How to Identify a Term in a Geometric Sequence When You Know Two Nonconsecutive Terms - dummies

How to Identify a Term in a Geometric Sequence When You Know Two Nonconsecutive Terms

By Yang Kuang, Elleyne Kase

If your pre-calculus teacher gives you any two nonconsecutive terms of a geometric sequence, you can find the general formula of the sequence as well as any specified term. For example, if the 5th term of a geometric sequence is 64 and the 10th term is 2, you can find the 15th term. Just follow these steps:

  1. Determine the value of r.

    You can use the geometric formula to create a system of two formulas to find r:

    use the geometric formula to create a system of two formulas to find r

    or

    Using a system of two formulas to find the value of the variable.

    You can use substitution to solve one equation for a1:

    Solve one of the equations for one of the two variables.

    Plug this expression in for a1 in the other equation:

    PLug in the solved equation in the other one.

    Now simplify this equation:

    Simplify the new equation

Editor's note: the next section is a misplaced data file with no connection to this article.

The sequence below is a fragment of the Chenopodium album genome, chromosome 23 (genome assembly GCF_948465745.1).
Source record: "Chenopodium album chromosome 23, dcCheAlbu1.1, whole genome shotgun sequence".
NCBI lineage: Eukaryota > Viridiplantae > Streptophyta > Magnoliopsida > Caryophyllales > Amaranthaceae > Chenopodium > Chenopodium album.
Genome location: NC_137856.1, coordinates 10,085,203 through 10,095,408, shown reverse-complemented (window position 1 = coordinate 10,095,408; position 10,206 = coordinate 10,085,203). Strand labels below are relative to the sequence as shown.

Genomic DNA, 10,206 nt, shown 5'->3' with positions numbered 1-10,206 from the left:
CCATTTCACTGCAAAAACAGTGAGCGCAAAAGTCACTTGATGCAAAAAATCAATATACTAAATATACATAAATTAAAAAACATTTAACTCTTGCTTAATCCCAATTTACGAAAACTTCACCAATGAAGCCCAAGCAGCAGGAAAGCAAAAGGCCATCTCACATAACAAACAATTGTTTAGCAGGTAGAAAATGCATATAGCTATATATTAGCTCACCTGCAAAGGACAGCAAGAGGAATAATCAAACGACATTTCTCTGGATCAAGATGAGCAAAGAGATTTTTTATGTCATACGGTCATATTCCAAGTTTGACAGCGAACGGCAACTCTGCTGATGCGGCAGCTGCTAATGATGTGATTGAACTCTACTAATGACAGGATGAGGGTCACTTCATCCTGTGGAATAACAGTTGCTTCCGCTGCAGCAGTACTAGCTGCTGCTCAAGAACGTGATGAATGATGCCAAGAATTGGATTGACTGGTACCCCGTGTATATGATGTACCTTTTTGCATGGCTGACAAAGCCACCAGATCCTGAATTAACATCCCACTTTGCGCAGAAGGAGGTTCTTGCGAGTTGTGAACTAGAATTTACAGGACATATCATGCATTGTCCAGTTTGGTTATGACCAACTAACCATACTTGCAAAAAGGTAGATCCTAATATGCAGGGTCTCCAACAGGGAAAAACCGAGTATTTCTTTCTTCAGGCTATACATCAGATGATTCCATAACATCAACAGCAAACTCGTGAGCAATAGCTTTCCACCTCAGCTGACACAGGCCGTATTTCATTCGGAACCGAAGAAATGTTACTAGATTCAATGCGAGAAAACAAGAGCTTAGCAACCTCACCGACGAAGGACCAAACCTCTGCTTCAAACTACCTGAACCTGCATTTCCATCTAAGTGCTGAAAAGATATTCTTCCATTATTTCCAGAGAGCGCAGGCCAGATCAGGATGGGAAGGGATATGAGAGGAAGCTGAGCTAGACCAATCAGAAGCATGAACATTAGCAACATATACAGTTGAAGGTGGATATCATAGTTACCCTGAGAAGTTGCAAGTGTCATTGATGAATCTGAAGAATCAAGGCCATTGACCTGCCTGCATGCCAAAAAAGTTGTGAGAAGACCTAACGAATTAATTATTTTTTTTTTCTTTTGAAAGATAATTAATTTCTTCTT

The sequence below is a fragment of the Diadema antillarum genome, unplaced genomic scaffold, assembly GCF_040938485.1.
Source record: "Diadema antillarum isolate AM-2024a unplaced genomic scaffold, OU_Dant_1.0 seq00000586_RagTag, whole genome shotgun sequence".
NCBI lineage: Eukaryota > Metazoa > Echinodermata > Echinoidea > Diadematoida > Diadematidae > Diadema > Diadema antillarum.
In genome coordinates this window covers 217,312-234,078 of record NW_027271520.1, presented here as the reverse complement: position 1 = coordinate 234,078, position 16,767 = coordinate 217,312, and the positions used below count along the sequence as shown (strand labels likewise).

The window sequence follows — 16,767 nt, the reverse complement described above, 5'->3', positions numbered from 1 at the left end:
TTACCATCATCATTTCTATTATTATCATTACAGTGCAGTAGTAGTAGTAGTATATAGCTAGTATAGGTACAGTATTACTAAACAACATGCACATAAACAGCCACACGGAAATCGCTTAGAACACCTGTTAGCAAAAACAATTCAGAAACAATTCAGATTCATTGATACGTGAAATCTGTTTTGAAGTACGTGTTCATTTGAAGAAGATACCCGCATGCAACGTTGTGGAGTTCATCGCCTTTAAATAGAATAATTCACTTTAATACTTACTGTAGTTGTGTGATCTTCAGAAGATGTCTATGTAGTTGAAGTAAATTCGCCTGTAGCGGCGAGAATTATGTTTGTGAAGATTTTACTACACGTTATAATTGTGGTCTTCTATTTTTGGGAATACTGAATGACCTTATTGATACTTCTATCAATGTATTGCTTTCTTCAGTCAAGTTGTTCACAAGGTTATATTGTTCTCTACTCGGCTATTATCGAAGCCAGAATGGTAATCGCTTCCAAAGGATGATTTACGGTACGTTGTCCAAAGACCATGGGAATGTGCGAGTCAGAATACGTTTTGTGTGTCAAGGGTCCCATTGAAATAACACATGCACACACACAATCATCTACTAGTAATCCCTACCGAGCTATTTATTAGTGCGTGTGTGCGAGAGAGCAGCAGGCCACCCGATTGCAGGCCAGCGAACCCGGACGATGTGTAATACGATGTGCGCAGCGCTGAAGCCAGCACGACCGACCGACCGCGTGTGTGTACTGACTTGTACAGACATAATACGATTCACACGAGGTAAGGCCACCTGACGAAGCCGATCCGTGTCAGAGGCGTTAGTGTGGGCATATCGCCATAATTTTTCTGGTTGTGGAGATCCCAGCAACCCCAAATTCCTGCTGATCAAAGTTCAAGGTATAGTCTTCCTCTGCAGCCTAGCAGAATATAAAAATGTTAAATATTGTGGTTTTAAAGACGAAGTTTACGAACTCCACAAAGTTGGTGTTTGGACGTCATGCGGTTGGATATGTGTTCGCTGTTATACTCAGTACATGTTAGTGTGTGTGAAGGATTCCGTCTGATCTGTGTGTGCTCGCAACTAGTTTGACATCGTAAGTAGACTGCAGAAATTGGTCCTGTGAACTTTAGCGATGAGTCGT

2. Find the specific formula for the given sequence.

    1. a.Plug r into one of the equations to find a1.

      This step gives you

      Once you have found the value for one of the variables, solve the equation for the other.

    2. b.Plug a1 and r into the formula.

      Now that you know a1 and r, you can write the formula:

      A formula without unknown variables.

  3. Find the term you’re looking for.

    In this case, you want to find the 15th term (n = 15):

    Finding the value of a specific term in a geometric sequence.

Here’s another example: The annual depreciation of a car’s value is approximately 30 percent. Thus, every year, the car is actually worth 70 percent of its value from the year before. If a1 represents the value of a car when it was new and n represents the number of years that have passed,

A geometric sequence.

Notice that this sequence starts at 0, which is okay as long as the information says that it starts at 0.